The Stains Are Forever
Abid’s use of symbols vacillates between personal afflictions and national crises. The pacifier, which has been a part of her artistic lexicon for much of her career, is a representation of the innocence of victims of disaster or violence. On its own, without a young mouth to grasp it, the pacifier serves as a haunting reminder of loss and unspeakable crimes committed against the most vulnerable among us.
On December 16, 2014, six armed militants—all foreign nationals—entered a public school in Peshawar, Pakistan, and opened fire, killing 141 people and injuring 114. Among the deaths were 132 children, aged between 8 and 18. Khaula Bibi, six years old and enjoying her very first day at school, was the sole female pupil to die in the attack.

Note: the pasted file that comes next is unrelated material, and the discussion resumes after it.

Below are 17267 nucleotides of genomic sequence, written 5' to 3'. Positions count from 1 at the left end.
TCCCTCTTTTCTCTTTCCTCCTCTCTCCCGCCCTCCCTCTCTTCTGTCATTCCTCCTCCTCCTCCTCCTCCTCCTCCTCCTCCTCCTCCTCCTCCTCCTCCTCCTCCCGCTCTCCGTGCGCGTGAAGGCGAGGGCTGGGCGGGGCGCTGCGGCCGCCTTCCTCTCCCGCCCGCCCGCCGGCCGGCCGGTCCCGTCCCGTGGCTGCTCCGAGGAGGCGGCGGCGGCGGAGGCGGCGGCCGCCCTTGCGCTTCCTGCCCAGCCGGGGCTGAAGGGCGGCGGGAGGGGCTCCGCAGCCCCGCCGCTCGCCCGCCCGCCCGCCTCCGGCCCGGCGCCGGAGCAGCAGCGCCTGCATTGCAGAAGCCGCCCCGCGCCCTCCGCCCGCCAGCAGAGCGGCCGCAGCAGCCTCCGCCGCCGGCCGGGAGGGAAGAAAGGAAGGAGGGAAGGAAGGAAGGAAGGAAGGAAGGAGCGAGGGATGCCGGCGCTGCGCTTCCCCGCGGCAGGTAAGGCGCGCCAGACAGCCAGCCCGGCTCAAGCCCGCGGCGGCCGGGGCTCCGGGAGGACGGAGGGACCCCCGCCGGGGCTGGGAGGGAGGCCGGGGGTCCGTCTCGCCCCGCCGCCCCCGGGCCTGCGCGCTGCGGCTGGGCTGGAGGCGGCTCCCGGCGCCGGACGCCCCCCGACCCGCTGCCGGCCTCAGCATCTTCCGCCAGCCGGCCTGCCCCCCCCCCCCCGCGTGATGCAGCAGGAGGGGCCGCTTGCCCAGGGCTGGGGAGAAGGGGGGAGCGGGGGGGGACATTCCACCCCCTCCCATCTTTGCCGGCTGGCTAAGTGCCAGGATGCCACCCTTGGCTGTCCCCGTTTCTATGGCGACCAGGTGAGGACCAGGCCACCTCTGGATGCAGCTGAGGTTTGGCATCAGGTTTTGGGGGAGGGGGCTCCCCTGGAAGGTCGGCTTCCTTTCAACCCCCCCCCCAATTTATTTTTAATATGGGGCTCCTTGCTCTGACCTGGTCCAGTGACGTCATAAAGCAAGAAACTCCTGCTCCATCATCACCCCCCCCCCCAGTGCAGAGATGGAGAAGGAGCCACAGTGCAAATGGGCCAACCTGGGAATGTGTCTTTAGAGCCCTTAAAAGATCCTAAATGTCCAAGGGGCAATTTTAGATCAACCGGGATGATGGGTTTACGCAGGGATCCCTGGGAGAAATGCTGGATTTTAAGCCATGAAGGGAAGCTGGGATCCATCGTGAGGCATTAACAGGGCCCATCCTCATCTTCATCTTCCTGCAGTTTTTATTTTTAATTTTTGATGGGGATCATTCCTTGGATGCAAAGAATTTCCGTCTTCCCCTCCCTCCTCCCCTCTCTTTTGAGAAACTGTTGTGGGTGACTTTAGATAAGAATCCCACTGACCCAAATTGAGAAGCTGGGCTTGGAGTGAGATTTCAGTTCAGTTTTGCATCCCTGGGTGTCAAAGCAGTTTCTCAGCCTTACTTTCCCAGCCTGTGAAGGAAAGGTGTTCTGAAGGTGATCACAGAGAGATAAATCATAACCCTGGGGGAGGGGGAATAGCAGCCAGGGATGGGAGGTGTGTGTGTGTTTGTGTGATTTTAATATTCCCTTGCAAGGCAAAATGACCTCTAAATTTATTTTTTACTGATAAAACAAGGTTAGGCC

The Peshawar school massacre is regarded among the most violent occurrences in Pakistani history. It provoked a national discussion on the government’s policy of harboring refugees from Afghanistan and catalyzed governmental reforms, including an effort to rehabilitate the country’s displaced populations, which in 2017 numbered nearly 2 million.